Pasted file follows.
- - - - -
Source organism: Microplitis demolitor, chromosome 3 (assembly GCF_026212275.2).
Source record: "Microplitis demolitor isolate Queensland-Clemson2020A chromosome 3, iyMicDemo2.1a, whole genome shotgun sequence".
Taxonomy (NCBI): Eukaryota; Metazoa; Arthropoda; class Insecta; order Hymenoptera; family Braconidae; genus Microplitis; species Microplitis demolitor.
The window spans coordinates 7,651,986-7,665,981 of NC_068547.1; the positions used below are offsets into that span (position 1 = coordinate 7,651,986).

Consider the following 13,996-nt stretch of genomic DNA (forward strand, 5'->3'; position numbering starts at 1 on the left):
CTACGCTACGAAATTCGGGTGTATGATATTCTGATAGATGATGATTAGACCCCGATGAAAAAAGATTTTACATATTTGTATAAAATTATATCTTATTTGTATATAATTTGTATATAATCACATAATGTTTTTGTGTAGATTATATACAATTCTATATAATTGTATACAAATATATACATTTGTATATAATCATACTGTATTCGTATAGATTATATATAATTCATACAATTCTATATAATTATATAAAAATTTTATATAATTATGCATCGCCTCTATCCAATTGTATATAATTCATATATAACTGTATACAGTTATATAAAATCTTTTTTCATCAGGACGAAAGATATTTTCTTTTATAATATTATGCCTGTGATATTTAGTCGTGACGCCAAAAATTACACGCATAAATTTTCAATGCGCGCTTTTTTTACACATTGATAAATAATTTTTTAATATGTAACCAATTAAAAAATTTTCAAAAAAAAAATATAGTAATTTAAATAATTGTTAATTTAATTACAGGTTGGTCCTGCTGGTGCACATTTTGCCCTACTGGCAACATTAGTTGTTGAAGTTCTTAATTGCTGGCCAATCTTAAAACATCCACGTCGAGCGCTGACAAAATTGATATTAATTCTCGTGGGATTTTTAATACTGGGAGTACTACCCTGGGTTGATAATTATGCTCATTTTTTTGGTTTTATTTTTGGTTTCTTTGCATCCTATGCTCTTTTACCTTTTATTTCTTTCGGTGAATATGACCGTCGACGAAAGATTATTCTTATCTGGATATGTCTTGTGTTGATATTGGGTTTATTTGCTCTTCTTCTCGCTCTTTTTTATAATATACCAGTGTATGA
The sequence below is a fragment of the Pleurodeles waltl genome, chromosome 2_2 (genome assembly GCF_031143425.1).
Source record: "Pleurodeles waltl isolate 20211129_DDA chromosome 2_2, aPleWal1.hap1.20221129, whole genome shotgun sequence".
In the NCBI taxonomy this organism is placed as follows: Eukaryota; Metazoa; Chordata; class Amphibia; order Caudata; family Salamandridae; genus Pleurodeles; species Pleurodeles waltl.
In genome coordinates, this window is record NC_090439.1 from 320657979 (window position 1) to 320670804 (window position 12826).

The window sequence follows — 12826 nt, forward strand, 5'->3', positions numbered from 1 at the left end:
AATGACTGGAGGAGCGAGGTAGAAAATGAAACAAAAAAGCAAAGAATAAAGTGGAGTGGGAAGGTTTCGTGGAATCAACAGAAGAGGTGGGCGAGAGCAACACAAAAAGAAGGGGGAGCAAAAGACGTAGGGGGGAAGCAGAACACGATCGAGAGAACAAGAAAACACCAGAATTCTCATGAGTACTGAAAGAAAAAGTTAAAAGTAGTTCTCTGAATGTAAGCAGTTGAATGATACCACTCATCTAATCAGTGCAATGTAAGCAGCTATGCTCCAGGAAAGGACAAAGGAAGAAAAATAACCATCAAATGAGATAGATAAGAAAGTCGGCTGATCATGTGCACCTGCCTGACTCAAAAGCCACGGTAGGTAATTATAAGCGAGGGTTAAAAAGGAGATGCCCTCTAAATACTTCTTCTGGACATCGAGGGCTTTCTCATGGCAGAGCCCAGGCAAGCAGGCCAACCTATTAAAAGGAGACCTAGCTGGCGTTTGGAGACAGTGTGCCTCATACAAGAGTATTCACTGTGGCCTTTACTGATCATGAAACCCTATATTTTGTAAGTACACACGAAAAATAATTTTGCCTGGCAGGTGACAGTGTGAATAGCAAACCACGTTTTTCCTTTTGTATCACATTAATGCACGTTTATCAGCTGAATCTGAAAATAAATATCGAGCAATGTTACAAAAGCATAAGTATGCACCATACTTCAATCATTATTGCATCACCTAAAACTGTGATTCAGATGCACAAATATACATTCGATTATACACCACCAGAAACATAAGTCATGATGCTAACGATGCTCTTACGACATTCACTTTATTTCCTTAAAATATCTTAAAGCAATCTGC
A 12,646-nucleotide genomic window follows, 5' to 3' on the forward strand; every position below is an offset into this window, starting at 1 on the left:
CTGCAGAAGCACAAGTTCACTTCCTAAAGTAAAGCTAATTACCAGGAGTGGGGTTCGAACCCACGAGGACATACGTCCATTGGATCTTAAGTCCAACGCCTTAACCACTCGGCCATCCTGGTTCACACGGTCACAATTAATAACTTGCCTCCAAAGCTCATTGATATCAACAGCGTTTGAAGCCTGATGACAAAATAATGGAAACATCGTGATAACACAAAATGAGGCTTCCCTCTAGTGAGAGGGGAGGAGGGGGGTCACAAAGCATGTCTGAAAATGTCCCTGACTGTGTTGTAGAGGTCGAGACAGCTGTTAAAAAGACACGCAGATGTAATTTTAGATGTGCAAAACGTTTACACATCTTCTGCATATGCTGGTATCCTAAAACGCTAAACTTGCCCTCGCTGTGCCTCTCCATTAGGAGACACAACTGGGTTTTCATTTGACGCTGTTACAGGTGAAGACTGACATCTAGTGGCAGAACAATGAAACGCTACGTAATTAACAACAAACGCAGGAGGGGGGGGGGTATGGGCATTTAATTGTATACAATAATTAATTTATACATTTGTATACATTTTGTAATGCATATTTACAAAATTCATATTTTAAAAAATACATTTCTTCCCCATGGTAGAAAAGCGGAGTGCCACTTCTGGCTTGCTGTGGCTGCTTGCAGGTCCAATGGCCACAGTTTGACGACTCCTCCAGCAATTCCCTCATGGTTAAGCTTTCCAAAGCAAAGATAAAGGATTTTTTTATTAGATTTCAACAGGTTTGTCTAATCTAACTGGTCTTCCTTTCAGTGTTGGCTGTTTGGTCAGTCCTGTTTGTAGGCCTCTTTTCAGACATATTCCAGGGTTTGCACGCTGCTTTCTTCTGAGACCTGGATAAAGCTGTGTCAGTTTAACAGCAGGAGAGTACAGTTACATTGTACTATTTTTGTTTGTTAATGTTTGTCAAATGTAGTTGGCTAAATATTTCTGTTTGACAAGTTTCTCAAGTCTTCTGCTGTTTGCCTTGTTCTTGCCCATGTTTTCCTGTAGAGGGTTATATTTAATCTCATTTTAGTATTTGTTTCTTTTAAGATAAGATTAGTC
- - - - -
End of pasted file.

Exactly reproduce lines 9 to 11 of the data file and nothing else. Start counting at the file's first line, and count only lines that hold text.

In the NCBI taxonomy this organism is placed as follows: Eukaryota; Metazoa; Chordata; class Amphibia; order Caudata; family Salamandridae; genus Pleurodeles; species Pleurodeles waltl.
In genome coordinates, this window is record NC_090439.1 from 320657979 (window position 1) to 320670804 (window position 12826).

The window sequence follows — 12826 nt, forward strand, 5'->3', positions numbered from 1 at the left end: